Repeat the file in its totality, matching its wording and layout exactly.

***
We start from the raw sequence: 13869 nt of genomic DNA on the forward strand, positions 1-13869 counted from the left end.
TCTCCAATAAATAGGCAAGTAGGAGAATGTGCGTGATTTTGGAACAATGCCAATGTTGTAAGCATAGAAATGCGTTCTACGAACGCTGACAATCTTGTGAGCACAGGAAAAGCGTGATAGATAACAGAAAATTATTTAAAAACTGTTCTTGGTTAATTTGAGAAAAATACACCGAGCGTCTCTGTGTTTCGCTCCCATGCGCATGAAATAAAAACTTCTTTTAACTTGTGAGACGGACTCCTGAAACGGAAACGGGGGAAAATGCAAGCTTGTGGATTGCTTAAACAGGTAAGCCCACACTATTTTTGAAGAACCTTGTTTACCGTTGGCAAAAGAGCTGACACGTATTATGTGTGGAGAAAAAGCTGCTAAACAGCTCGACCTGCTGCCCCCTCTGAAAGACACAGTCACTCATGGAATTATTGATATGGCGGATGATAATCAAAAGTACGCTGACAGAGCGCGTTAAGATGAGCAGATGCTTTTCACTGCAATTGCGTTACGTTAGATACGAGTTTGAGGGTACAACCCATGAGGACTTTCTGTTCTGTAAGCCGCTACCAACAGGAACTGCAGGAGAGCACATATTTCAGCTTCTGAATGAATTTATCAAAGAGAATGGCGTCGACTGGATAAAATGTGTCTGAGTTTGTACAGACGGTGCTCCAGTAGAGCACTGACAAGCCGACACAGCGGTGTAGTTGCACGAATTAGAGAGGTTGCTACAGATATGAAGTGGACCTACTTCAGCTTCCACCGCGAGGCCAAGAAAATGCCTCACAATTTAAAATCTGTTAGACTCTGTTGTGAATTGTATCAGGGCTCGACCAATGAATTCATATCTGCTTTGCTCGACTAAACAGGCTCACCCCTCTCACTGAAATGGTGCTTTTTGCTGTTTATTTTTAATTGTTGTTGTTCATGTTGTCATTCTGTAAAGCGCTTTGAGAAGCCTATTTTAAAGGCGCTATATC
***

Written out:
We start from the raw sequence: 13869 nt of genomic DNA on the forward strand, positions 1-13869 counted from the left end.
TCTCCAATAAATAGGCAAGTAGGAGAATGTGCGTGATTTTGGAACAATGCCAATGTTGTAAGCATAGAAATGCGTTCTACGAACGCTGACAATCTTGTGAGCACAGGAAAAGCGTGATAGATAACAGAAAATTATTTAAAAACTGTTCTTGGTTAATTTGAGAAAAATACACCGAGCGTCTCTGTGTTTCGCTCCCATGCGCATGAAATAAAAACTTCTTTTAACTTGTGAGACGGACTCCTGAAACGGAAACGGGGGAAAATGCAAGCTTGTGGATTGCTTAAACAGGTAAGCCCACACTATTTTTGAAGAACCTTGTTTACCGTTGGCAAAAGAGCTGACACGTATTATGTGTGGAGAAAAAGCTGCTAAACAGCTCGACCTGCTGCCCCCTCTGAAAGACACAGTCACTCATGGAATTATTGATATGGCGGATGATAATCAAAAGTACGCTGACAGAGCGCGTTAAGATGAGCAGATGCTTTTCACTGCAATTGCGTTACGTTAGATACGAGTTTGAGGGTACAACCCATGAGGACTTTCTGTTCTGTAAGCCGCTACCAACAGGAACTGCAGGAGAGCACATATTTCAGCTTCTGAATGAATTTATCAAAGAGAATGGCGTCGACTGGATAAAATGTGTCTGAGTTTGTACAGACGGTGCTCCAGTAGAGCACTGACAAGCCGACACAGCGGTGTAGTTGCACGAATTAGAGAGGTTGCTACAGATATGAAGTGGACCTACTTCAGCTTCCACCGCGAGGCCAAGAAAATGCCTCACAATTTAAAATCTGTTAGACTCTGTTGTGAATTGTATCAGGGCTCGACCAATGAATTCATATCTGCTTTGCTCGACTAAACAGGCTCACCCCTCTCACTGAAATGGTGCTTTTTGCTGTTTATTTTTAATTGTTGTTGTTCATGTTGTCATTCTGTAAAGCGCTTTGAGAAGCCTATTTTAAAGGCGCTATATC